What is happening in Colombia? A conversation with experts
Date: Monday, May 24
Time: 12 p.m. MST
For the past two weeks, Colombia has seen massive street demonstrations. Notwithstanding being overwhelmingly peaceful, the protests were met with violence. Domestic and international NGOs have reported at least 55 people dead and hundreds of people injured. Despite these numbers, people are still in the streets voicing grievances that vastly outweigh the tax reform that originally sparked the demonstrations. In this conversation we will discuss the underlying problems that have led people to protest in Colombia, the government’s response to these (and other) mobilizations, and the potential pathways that all the actors involved could take to start resolving the conflict.
Dr. Laura Gamboa is an assistant professor at the University of Utah. She has a PhD in Political Science from the University of Notre Dame and an MA in Latin American Studies from the University of Texas at Austin. Her research agenda focuses on institutions, democratic backsliding, and electoral behavior in Latin America. Her book manuscript analyzes opposition strategies against the erosion of democracy, focusing on the cases of Alvaro Uribe in Colombia and Hugo Chávez in Venezuela. Dr. Gamboa’s work has been published in Comparative Politics, Political Research Quarterly, Journal of Democracy and other academic journals.
Dr. Angélica Durán-Martínez is an associate professor of Political Science at the University of Massachusetts-Lowell. She holds a Ph.D. in Political Science from Brown University, an M.A. in Latin American and Caribbean Studies from New York University, and a B.A. in Political Science from Universidad Nacional de Colombia. Her research interests include the relations between organized crime, violence, and the state in Latin America, drug policy, and the interconnections between criminal and political violence. Her research has received funding from the United States Institute of Peace (USIP), the Social Science Research Council (IDRF-SSRC), the Open Society Foundation through the Drugs, Security, and Democracy fellowship, and the Harry Frank Guggenheim Foundation. She is the author of “The Politics of Drug Violence: Criminals, Cops, and Politicians in Colombia and Mexico” (Oxford University Press, 2018), winner of the best book prize from the International Association for the Study of Organized Crime, and of the Peter Katzenstein book award for best first book in international relations, comparative politics, or political economy. She has also published several book chapters and articles in numerous journals including Comparative Political Studies, the Journal of Conflict Resolution, Journal of Peace Research, Latin American Politics and Society, Comparative Political Studies, and Crime, Law and Social Change. She has taught at UMass Lowell since 2013.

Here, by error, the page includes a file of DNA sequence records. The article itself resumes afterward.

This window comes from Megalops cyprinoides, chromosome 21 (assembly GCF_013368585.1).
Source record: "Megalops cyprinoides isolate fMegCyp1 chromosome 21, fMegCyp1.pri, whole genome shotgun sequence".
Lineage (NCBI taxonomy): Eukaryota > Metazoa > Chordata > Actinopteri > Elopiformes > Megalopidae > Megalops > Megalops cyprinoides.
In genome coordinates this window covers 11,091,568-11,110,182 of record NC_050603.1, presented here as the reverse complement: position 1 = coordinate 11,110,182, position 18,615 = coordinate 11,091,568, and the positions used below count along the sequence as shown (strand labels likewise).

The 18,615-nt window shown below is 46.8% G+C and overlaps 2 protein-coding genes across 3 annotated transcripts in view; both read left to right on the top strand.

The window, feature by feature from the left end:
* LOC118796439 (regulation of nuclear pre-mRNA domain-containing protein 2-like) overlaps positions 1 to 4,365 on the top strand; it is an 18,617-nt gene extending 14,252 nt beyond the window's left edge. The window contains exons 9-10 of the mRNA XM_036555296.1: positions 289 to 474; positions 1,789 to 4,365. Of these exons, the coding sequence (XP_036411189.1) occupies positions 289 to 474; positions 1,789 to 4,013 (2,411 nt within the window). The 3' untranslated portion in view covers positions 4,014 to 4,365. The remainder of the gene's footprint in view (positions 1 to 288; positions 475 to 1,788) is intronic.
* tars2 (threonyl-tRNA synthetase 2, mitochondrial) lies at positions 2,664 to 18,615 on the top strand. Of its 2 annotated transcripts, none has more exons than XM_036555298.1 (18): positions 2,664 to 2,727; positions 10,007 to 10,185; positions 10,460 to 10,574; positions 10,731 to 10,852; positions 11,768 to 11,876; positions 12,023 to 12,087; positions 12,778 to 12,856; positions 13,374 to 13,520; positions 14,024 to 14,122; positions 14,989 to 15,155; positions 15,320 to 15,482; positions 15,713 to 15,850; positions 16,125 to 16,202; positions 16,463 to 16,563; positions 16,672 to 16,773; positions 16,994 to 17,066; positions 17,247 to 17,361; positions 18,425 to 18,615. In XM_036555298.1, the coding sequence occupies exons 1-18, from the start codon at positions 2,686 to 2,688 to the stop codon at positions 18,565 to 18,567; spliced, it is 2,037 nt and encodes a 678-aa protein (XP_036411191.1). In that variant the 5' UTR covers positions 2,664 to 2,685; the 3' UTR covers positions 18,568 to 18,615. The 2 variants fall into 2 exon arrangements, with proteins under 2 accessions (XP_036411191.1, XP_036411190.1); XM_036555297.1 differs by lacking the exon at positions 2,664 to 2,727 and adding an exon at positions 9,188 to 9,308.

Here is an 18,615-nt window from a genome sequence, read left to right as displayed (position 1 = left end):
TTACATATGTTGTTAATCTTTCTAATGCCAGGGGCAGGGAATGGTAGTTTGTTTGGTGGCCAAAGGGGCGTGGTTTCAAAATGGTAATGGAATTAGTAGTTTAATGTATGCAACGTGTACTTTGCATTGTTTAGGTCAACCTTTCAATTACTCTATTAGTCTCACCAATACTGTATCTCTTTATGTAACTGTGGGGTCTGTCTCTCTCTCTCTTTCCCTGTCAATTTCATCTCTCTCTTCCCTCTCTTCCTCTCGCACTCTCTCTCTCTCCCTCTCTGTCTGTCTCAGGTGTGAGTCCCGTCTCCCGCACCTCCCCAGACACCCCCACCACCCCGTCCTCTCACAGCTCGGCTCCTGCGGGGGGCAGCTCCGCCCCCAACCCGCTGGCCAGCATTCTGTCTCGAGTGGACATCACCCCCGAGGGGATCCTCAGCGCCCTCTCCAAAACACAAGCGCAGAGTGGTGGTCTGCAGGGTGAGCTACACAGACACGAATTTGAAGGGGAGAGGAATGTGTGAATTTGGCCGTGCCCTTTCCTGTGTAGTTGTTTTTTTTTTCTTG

Dr. Juan Albarracín is the director of the Political Science Program and assistant profesor of political science at Universidad Icesi in Cali, Colombia. He has a PhD in Political Science from the University of Notre Dame, as well as a Masters in Comparative Politics from the Eberhard-Karls Universität Tübingen (Germany). His research interests include criminal governance, political and criminal violence, transitional justice, and electoral and party politics.
Dr. Laura García Montoya is a Postdoctoral Research Associate at the Mamdouha S. Bobst Center for Peace and Justice and the Department of Politics at Princeton University. She received her Ph.D. from the Department of Political Science at Northwestern University in September 2020. In her dissertation, "Trapped by Inequality: The Politics of Redistribution in Latin America", she identifies the causes of economic inequality traps -i.e., high and persistent levels of economic inequality- in Latin America and explain how and why some countries manage to escape such traps and embark on paths of diminishing inequality.